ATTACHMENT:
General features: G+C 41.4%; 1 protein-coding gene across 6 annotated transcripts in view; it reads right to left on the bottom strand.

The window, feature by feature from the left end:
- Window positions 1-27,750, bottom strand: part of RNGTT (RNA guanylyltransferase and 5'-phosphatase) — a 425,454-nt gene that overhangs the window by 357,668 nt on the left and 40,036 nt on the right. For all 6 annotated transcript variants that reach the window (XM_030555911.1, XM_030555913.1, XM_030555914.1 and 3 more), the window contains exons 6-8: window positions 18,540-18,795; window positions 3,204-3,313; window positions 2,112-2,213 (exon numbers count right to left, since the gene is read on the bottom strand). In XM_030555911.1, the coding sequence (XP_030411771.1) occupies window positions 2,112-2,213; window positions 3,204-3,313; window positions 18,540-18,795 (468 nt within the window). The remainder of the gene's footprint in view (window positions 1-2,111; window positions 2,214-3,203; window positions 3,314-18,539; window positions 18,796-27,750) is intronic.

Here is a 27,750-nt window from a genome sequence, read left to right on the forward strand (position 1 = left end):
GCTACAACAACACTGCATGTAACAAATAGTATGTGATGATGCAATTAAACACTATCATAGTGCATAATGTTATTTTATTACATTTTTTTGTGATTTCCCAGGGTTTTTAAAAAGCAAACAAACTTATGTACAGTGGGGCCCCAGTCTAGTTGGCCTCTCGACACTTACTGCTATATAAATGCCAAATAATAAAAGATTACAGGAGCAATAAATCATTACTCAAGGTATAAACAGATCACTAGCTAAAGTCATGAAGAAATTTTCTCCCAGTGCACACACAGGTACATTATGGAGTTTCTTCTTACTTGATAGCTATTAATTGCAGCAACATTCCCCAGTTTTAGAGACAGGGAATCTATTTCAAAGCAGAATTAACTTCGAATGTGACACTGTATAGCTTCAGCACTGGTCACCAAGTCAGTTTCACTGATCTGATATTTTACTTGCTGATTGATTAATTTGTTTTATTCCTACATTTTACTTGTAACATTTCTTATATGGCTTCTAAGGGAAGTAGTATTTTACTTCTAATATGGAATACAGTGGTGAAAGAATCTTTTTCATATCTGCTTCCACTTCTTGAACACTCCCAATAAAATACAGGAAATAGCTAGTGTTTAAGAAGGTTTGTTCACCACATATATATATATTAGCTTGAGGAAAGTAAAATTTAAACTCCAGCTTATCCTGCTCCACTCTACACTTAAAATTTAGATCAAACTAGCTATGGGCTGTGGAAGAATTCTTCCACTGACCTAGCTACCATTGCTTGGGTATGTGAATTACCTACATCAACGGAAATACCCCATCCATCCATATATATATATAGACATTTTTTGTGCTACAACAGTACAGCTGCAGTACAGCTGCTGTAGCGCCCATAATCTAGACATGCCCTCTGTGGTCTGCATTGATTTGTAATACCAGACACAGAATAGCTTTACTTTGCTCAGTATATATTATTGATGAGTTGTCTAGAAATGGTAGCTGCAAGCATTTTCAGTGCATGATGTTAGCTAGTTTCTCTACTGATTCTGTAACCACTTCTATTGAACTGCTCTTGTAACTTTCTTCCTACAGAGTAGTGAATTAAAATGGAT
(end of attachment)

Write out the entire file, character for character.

General features: G+C 41.4%; 1 protein-coding gene across 6 annotated transcripts in view; it reads right to left on the bottom strand.

The window, feature by feature from the left end:
- Window positions 1-27,750, bottom strand: part of RNGTT (RNA guanylyltransferase and 5'-phosphatase) — a 425,454-nt gene that overhangs the window by 357,668 nt on the left and 40,036 nt on the right. For all 6 annotated transcript variants that reach the window (XM_030555911.1, XM_030555913.1, XM_030555914.1 and 3 more), the window contains exons 6-8: window positions 18,540-18,795; window positions 3,204-3,313; window positions 2,112-2,213 (exon numbers count right to left, since the gene is read on the bottom strand). In XM_030555911.1, the coding sequence (XP_030411771.1) occupies window positions 2,112-2,213; window positions 3,204-3,313; window positions 18,540-18,795 (468 nt within the window). The remainder of the gene's footprint in view (window positions 1-2,111; window positions 2,214-3,203; window positions 3,314-18,539; window positions 18,796-27,750) is intronic.

Here is a 27,750-nt window from a genome sequence, read left to right on the forward strand (position 1 = left end):
GCTACAACAACACTGCATGTAACAAATAGTATGTGATGATGCAATTAAACACTATCATAGTGCATAATGTTATTTTATTACATTTTTTTGTGATTTCCCAGGGTTTTTAAAAAGCAAACAAACTTATGTACAGTGGGGCCCCAGTCTAGTTGGCCTCTCGACACTTACTGCTATATAAATGCCAAATAATAAAAGATTACAGGAGCAATAAATCATTACTCAAGGTATAAACAGATCACTAGCTAAAGTCATGAAGAAATTTTCTCCCAGTGCACACACAGGTACATTATGGAGTTTCTTCTTACTTGATAGCTATTAATTGCAGCAACATTCCCCAGTTTTAGAGACAGGGAATCTATTTCAAAGCAGAATTAACTTCGAATGTGACACTGTATAGCTTCAGCACTGGTCACCAAGTCAGTTTCACTGATCTGATATTTTACTTGCTGATTGATTAATTTGTTTTATTCCTACATTTTACTTGTAACATTTCTTATATGGCTTCTAAGGGAAGTAGTATTTTACTTCTAATATGGAATACAGTGGTGAAAGAATCTTTTTCATATCTGCTTCCACTTCTTGAACACTCCCAATAAAATACAGGAAATAGCTAGTGTTTAAGAAGGTTTGTTCACCACATATATATATATTAGCTTGAGGAAAGTAAAATTTAAACTCCAGCTTATCCTGCTCCACTCTACACTTAAAATTTAGATCAAACTAGCTATGGGCTGTGGAAGAATTCTTCCACTGACCTAGCTACCATTGCTTGGGTATGTGAATTACCTACATCAACGGAAATACCCCATCCATCCATATATATATATAGACATTTTTTGTGCTACAACAGTACAGCTGCAGTACAGCTGCTGTAGCGCCCATAATCTAGACATGCCCTCTGTGGTCTGCATTGATTTGTAATACCAGACACAGAATAGCTTTACTTTGCTCAGTATATATTATTGATGAGTTGTCTAGAAATGGTAGCTGCAAGCATTTTCAGTGCATGATGTTAGCTAGTTTCTCTACTGATTCTGTAACCACTTCTATTGAACTGCTCTTGTAACTTTCTTCCTACAGAGTAGTGAATTAAAATGGAT